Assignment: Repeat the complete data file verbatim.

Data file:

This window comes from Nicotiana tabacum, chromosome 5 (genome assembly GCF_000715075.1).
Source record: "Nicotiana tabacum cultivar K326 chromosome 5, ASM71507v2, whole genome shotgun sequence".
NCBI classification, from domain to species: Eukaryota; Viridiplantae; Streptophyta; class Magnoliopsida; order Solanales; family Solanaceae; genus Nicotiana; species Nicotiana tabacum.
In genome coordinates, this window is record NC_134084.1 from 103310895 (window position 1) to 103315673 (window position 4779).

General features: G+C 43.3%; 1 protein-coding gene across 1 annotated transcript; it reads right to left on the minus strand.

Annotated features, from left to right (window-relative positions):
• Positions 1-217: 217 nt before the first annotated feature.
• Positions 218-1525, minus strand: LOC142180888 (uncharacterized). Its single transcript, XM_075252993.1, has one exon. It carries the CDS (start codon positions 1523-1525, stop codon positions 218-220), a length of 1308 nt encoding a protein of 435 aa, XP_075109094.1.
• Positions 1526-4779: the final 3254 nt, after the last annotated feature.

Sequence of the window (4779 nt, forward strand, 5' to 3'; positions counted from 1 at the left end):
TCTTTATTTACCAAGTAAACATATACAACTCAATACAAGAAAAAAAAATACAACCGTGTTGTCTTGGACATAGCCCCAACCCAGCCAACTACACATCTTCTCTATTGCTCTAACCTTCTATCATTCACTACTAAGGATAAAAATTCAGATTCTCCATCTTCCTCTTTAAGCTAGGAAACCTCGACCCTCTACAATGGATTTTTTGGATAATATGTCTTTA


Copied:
This window comes from Nicotiana tabacum, chromosome 5 (genome assembly GCF_000715075.1).
Source record: "Nicotiana tabacum cultivar K326 chromosome 5, ASM71507v2, whole genome shotgun sequence".
NCBI classification, from domain to species: Eukaryota; Viridiplantae; Streptophyta; class Magnoliopsida; order Solanales; family Solanaceae; genus Nicotiana; species Nicotiana tabacum.
In genome coordinates, this window is record NC_134084.1 from 103310895 (window position 1) to 103315673 (window position 4779).

General features: G+C 43.3%; 1 protein-coding gene across 1 annotated transcript; it reads right to left on the minus strand.

Annotated features, from left to right (window-relative positions):
• Positions 1-217: 217 nt before the first annotated feature.
• Positions 218-1525, minus strand: LOC142180888 (uncharacterized). Its single transcript, XM_075252993.1, has one exon. It carries the CDS (start codon positions 1523-1525, stop codon positions 218-220), a length of 1308 nt encoding a protein of 435 aa, XP_075109094.1.
• Positions 1526-4779: the final 3254 nt, after the last annotated feature.

Sequence of the window (4779 nt, forward strand, 5' to 3'; positions counted from 1 at the left end):
TCTTTATTTACCAAGTAAACATATACAACTCAATACAAGAAAAAAAAATACAACCGTGTTGTCTTGGACATAGCCCCAACCCAGCCAACTACACATCTTCTCTATTGCTCTAACCTTCTATCATTCACTACTAAGGATAAAAATTCAGATTCTCCATCTTCCTCTTTAAGCTAGGAAACCTCGACCCTCTACAATGGATTTTTTGGATAATATGTCTTTA